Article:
Rodriguez has now been directly involved in nine goals in seven World Cup appearances for Colombia, scoring six and assisting on three. He formed an excellent partnership with Quintero to create some beautiful play for Colombia.

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Besides scoring, Mina was also excellent in containing Lewandowski throughout the match.


Poland played well for 15 minutes but then faded.

The team was overwhelmed in midfield and looked clueless in attack in another error-ridden display that resulted in an early exit.

Poland has now failed to keep a clean sheet in its last 10 World Cup matches, since beating Portugal 1-0 in 1986.

“The Colombian team was a much better team,” Poland coach Adam Nawalka said.

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Reunification prospects unclear for freed immigrant parents

June 24, 2018 - 6:20pm

A Texas charitable organization says about 30 immigrant parents separated from their children after crossing the U.S.-Mexico border were freed into its care Sunday, but they don’t know where their kids are or when they might see them again despite government assurances that family reunification would be well organized.

The release is believed to be the first, large one of its kind since President Donald Trump signed an executive order Wednesday that preserved a “zero-tolerance” policy for entering the country illegally but ended the practice of separating immigrant parents and children. U.S. Immigration and Customs Enforcement offered no immediate comment.

Ruben Garcia, director of Annunciation House in El Paso, says the parents arrived to his group after federal authorities withdrew criminal charges for illegal entry. He didn’t release names or personal details to protect the parents’ privacy, and Homeland Security officials said they needed more specifics in order to check out their cases.

A Saturday night fact sheet by the Department of Homeland Security and other agencies said authorities know the location of all children in custody after separating them from their families at the border and are working to reunite them. It called the reunification process “well coordinated.”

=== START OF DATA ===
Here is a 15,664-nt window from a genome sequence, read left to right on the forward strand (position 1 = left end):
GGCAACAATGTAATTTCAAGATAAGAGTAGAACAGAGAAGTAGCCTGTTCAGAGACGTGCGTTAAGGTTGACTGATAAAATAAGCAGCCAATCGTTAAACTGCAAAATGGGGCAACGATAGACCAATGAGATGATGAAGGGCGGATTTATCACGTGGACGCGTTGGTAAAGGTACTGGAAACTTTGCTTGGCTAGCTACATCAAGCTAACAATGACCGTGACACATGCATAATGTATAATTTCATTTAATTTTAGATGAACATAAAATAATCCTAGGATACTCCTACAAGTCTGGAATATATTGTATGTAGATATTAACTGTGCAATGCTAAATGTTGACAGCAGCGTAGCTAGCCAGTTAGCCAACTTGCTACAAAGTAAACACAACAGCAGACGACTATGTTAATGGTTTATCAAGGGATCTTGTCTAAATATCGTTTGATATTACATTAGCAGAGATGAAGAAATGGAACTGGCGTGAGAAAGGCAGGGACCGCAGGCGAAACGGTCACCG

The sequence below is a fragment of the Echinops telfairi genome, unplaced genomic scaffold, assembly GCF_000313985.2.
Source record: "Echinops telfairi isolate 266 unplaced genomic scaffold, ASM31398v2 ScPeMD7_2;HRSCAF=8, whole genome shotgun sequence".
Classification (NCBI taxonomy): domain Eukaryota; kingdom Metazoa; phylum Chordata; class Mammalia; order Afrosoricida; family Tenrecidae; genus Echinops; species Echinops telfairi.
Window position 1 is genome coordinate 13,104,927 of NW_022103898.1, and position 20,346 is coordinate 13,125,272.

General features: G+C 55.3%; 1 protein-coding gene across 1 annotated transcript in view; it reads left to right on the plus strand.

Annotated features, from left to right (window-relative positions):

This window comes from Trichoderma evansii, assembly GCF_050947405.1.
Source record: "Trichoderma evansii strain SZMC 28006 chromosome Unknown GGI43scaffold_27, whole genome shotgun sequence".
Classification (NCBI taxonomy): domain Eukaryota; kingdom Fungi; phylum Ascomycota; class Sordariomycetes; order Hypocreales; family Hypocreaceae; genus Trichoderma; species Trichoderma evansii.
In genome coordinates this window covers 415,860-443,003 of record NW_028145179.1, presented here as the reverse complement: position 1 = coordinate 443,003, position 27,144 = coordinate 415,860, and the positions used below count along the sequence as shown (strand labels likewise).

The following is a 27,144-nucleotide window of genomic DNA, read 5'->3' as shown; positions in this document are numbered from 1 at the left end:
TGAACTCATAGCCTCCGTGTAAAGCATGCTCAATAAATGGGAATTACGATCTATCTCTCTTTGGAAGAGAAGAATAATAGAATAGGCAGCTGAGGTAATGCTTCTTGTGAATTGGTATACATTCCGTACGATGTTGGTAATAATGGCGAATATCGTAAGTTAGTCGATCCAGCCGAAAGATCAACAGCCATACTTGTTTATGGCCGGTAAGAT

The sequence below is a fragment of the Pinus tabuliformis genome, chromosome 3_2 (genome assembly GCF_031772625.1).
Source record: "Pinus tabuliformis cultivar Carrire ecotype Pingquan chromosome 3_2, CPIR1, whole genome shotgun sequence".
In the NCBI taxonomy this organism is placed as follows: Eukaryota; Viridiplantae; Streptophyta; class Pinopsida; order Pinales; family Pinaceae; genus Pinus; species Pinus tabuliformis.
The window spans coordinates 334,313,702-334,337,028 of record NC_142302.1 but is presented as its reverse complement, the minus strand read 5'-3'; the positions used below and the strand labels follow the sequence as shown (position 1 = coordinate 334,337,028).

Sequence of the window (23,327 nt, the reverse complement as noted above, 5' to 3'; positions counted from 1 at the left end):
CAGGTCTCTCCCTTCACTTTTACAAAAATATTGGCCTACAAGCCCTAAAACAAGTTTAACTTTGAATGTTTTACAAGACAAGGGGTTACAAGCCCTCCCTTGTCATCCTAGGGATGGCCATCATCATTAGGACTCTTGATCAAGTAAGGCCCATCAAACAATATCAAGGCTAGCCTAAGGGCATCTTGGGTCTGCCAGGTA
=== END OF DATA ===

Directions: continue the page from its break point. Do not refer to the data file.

It also said parents must request that their child be deported with them. In the past, the fact sheet says, many parents elected to be deported without their children. That may be a reflection of violence or persecution they face in their home countries.

It doesn’t state how long it might take to reunite families. Texas’ Port Isabel Service Processing Center has been set up as the staging ground for the families to be reunited prior to deportation.

How the government would reunite families has been unclear because they are first stopped by U.S. Customs and Border Patrol, with children taken into custody by the Department of Health and Human Services and adults detained through ICE, which is under the Department of Homeland Security. Children have been sent to far-flung shelters around the country, raising alarm that parents might never know where their children can be found.

At least 2,053 minors who were separated at the border were being cared for in HHS-funded facilities, the fact sheet said.

The chairman of the Senate Homeland Security Committee hedged Sunday when pressed on whether he was confident the Trump administration knows where all the children are and will be able to reunite them with their parents.

“That is what they’re claiming,” Sen. Ron Johnson, R-Wis., said on CNN’s “State of the Union.”

The fact sheet states that ICE has implemented an identification mechanism to ensure ongoing tracking of linked family members throughout the detention and removal process; designated detention locations for separated parents and will enhance current processes to ensure communication with children in HHS custody; worked closely with foreign consulates to ensure that travel documents are issued for both the parent and child at time of removal; and coordinated with HHS for the reuniting of the child prior to the parents’ departure from the U.S.

As part of the effort, ICE officials have posted notices in all its facilities advising detained parents who are trying to find or communicate with their children to call a hotline staffed 8 a.m. to 8 p.m. Monday through Friday.

A parent or guardian trying to determine if a child is in the custody of HHS should contact the Office of Refugee Resettlement National Call Center at 1-800-203-7001, or via email at Information will be collected and sent to an HHS-funded facility where a minor is located.

But it’s unclear whether detained parents have access to computers to send an email, or how their phone systems work to call out. Attorneys at the border have said they have been frantically trying to locate information about the children on behalf of their clients.